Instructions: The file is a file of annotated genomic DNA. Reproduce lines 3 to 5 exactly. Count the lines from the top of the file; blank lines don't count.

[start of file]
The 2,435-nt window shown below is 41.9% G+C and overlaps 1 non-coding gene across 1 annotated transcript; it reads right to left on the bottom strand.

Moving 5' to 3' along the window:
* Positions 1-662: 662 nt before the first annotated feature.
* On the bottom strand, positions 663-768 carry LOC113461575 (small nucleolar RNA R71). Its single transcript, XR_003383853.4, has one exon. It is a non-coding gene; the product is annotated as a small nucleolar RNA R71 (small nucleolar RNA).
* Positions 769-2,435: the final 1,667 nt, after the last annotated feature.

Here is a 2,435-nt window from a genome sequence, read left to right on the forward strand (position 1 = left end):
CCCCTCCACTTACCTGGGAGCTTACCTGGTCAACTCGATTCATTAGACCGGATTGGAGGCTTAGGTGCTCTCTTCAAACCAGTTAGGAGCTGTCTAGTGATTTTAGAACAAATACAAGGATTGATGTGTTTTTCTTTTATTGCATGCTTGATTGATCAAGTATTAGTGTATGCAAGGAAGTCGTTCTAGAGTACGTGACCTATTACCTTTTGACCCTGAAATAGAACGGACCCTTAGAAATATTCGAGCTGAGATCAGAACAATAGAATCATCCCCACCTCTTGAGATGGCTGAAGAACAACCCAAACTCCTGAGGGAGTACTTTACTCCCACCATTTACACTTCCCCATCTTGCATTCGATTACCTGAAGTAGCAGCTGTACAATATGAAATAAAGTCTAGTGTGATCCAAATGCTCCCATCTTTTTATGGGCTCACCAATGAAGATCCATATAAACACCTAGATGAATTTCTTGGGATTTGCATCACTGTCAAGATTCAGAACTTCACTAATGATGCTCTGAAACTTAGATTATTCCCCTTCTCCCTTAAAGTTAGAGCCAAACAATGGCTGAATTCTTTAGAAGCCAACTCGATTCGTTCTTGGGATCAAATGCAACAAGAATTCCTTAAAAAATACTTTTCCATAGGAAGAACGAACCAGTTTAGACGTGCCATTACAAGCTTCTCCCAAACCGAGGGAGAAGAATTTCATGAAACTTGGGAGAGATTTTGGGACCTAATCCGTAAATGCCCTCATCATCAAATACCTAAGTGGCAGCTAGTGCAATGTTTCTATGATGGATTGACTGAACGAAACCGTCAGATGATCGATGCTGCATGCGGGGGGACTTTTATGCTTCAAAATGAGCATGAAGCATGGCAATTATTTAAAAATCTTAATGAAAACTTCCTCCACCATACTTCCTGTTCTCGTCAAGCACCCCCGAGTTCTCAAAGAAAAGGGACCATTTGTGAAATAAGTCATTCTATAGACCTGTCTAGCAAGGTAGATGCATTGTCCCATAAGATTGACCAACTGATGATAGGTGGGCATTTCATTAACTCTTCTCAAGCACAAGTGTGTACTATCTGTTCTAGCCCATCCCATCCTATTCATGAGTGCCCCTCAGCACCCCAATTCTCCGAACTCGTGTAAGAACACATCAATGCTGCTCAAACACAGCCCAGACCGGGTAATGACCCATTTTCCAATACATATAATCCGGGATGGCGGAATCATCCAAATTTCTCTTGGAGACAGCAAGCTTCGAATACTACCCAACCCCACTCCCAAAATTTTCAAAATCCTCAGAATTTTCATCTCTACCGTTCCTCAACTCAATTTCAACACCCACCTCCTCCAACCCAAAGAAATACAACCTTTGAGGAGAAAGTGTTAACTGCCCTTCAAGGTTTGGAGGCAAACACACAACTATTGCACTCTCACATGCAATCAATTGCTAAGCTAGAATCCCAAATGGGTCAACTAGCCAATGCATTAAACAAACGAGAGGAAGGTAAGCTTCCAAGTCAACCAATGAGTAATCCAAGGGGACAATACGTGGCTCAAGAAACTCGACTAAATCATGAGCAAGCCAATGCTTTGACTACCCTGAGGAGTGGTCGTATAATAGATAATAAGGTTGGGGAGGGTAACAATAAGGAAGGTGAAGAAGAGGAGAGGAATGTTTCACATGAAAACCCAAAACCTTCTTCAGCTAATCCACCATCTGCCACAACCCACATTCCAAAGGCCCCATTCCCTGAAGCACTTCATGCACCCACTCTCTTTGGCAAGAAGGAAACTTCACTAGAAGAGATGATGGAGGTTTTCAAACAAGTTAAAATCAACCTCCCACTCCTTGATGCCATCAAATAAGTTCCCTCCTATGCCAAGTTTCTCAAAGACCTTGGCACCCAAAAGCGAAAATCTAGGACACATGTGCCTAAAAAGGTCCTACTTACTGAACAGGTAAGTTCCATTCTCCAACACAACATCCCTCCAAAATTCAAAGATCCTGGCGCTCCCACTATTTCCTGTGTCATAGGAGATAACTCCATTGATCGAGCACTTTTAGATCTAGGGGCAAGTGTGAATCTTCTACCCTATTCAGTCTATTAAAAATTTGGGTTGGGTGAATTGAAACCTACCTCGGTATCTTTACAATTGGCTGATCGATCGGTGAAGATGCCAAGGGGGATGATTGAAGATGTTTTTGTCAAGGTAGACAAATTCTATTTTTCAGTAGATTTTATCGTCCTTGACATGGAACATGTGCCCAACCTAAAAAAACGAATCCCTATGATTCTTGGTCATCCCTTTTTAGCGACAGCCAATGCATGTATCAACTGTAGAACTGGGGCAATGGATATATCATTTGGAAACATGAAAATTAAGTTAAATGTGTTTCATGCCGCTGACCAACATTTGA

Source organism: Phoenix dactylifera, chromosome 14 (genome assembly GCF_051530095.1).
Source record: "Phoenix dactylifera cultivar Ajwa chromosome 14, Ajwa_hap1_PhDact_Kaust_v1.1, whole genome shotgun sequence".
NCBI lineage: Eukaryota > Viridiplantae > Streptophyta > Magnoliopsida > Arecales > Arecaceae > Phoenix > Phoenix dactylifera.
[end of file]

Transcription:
* Positions 1-662: 662 nt before the first annotated feature.
* On the bottom strand, positions 663-768 carry LOC113461575 (small nucleolar RNA R71). Its single transcript, XR_003383853.4, has one exon. It is a non-coding gene; the product is annotated as a small nucleolar RNA R71 (small nucleolar RNA).
* Positions 769-2,435: the final 1,667 nt, after the last annotated feature.